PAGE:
Sarah Krauss Copy Editor sk32822@gulls.salisbury.edu

Justin Odendhal Photography Editor


Photographers Kristinia Miedzinski

Staff Writers Ajia Allen Mariah Baughan Amanda Biederman Josh Bond Andrew Cantor Mary Capper Steven Cenname Abigail Colby Katelyn Draper Mark Eckard Chris Franklin Russell Gertsch Meryam Gharbi Beth Hallett Ali Ianucci Kristina Jackereas Jessie Karangu Amanda Libby Corey Nethen Alex Roulec Corey Sznajder John Tully Morgan Wait Brianna Williams Sarah Woods Alexandria Young

Editorial Policy: Letters are welcomed and encouraged. Students, please in clude your name and your class. Fac- ulty members, please include your department. Letters should be no longer than 400 words. The Flyer re- serves the right to refrain from pub- lishing any text. Deadline for submission is Wednesday at 5 p.m. Please email us the letters.

The Flyer is published once weekly, during the regular school year, and is printed by Chesapeake Publishing Company in Easton, Md. A total of 2,000 copies are distributed.

One (1) copy of The Flyer per person is free at newsstands in and around Salisbury University. Additional copies may be purchased for $.25 each.

The Flyer strives for accuracy and cor- rects its errors immediately. If you be- lieve The Flyer has printed a factual error, please email us.

“Peoples’ appearance." - Kara Morril, senior

anes ]


Salisbury University hosted the Spring General Job and Internship Fair last week.

There were plenty of employers who showed up to participate in the job fair. If you are like many other students on campus you might be

"They should stop teasing and hating on the way they act." - Roxana Chin, freshman

asking yourself “what is the point?”

The point is, regardless of what the news is saying about how bad the job market is, or how it seems to re- bound and then become bad again, there is hope. Every employer that attended the job fair was looking for candidates to hire.

After attending the job fair myself, I realized that there really is a chance of obtaining a job after college. However, it was clear after talking to many of the employers there that only certain job fields are hiring.

A majority of the employers were hiring for sales positions, account- ing, internships or just general busi- ness positions. If your major or minor fits into one of these cate- gories, then you can consider your- self in fair shape for a job.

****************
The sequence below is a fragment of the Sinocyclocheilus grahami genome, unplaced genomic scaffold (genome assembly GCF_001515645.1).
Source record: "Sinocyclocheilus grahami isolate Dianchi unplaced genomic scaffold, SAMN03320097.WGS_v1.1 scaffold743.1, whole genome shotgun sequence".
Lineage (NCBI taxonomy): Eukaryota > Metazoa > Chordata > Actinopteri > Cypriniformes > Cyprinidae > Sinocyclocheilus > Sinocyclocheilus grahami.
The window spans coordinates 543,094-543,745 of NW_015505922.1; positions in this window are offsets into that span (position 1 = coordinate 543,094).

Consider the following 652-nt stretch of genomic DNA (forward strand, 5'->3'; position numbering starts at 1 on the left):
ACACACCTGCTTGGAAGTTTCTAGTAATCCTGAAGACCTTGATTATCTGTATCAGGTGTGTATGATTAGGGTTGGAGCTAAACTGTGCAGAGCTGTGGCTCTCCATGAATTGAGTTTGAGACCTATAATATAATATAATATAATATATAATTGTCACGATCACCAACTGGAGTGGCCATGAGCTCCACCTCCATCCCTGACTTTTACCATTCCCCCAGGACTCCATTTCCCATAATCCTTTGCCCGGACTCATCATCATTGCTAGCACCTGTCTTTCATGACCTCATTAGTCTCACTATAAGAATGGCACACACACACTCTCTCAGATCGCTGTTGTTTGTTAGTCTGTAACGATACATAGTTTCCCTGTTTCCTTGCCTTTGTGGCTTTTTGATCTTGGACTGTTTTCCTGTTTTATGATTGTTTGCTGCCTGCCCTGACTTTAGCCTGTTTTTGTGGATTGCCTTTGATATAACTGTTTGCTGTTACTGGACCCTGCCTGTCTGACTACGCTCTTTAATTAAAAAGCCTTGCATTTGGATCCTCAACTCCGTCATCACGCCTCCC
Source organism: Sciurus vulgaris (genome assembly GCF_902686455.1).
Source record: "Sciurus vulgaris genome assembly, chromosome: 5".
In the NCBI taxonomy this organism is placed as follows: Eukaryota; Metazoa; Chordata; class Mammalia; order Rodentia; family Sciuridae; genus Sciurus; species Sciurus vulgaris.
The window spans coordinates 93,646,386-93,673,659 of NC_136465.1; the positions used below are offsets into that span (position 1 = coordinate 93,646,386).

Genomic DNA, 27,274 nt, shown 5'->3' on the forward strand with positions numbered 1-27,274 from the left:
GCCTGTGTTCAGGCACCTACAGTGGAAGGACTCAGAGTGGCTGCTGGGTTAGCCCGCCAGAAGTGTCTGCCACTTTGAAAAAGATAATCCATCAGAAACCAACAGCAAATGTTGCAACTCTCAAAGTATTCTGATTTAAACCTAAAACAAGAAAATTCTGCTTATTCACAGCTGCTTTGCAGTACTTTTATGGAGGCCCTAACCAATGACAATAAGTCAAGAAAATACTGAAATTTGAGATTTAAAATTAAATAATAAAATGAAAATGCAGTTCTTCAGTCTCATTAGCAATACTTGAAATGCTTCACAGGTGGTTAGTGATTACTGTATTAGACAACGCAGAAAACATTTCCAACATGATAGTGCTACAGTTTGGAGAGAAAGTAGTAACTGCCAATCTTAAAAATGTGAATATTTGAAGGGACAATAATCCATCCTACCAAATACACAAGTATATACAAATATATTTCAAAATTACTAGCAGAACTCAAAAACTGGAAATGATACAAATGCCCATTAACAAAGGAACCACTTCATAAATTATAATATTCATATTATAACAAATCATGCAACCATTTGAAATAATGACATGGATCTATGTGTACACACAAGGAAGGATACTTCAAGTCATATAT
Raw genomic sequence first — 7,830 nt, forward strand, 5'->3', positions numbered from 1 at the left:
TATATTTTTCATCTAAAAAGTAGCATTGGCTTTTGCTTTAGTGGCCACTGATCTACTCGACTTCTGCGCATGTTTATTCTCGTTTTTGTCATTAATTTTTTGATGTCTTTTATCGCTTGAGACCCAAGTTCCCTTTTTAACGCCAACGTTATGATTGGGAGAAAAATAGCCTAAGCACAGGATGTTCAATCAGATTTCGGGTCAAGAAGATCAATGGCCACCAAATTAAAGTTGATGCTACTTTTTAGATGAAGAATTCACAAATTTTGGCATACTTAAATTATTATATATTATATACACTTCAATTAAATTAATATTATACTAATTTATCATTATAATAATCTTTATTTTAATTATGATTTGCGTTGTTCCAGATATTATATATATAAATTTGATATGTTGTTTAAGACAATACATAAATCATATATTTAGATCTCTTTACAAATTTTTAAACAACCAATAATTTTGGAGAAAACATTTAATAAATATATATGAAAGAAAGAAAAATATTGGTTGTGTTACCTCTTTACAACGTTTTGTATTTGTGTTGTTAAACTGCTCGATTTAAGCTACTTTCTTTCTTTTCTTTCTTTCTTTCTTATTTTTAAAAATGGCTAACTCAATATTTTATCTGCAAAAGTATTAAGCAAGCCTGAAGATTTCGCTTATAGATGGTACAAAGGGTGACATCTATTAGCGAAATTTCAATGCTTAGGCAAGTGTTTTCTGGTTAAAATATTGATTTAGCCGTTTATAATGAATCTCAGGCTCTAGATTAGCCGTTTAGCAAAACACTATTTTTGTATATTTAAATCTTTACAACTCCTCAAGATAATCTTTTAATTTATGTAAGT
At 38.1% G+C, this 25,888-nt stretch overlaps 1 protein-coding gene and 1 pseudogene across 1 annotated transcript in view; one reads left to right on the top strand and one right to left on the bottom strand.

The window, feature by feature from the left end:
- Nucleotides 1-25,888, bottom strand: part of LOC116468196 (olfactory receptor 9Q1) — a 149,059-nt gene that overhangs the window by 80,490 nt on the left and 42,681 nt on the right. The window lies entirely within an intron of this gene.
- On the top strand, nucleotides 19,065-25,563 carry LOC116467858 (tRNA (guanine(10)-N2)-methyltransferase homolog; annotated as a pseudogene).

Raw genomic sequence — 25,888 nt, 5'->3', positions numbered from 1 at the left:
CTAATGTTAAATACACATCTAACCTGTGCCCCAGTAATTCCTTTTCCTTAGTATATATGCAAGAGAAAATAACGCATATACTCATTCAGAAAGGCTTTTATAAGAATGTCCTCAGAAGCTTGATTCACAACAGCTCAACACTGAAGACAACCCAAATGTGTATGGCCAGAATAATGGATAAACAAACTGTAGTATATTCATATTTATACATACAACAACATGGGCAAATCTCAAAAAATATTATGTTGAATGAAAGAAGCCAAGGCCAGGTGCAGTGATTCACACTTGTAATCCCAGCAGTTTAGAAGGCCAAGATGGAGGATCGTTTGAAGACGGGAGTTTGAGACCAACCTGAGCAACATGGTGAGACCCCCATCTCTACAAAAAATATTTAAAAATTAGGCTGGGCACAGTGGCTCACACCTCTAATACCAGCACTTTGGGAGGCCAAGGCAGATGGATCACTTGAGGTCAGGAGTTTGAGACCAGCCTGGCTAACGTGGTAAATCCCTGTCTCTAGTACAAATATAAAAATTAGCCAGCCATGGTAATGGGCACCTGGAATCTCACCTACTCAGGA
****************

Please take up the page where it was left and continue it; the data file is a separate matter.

"Students should stop judging based on the way others dress." - Alex Arias, freshman

If you are going to have an even better shot you have to get some ex- perience. Of course you're asking yourself how you can get experience

After attending the job fair myself, | realized that there really is a chance of obtaining a job after college.

when nobody will hire you. The truth of the matter is, you’re going to have to suck it up and take a non- paid internship.

"They should stop hating based

on first impressions."

- Marissa Powell, sophomore

It will not be the most glorious in- ternship in the world; in fact, it may even be undesirable. If you can put that aside and go through with it, that will get you the experience that employers are looking for.

This doesn’t mean you should go run Out to your soup kitchen and volunteer because that won’t do a stinking thing. At least put some ef- fort into finding an internship that works along with what you are try- ing to do with your life.

If you are having trouble locating an internship, go to career services and they can help you. So overall, the fact of the matter is that there are jobs out there, Nobody is going to hand them to you unless you make some sacrifices. Trust me when I say it will be worth your efforts.

Study (mis)guides Why not to take a professor's study guide at face value


Over the years I have seen many rally signs and bumper stickers say- ing “I vote Pro-Life.”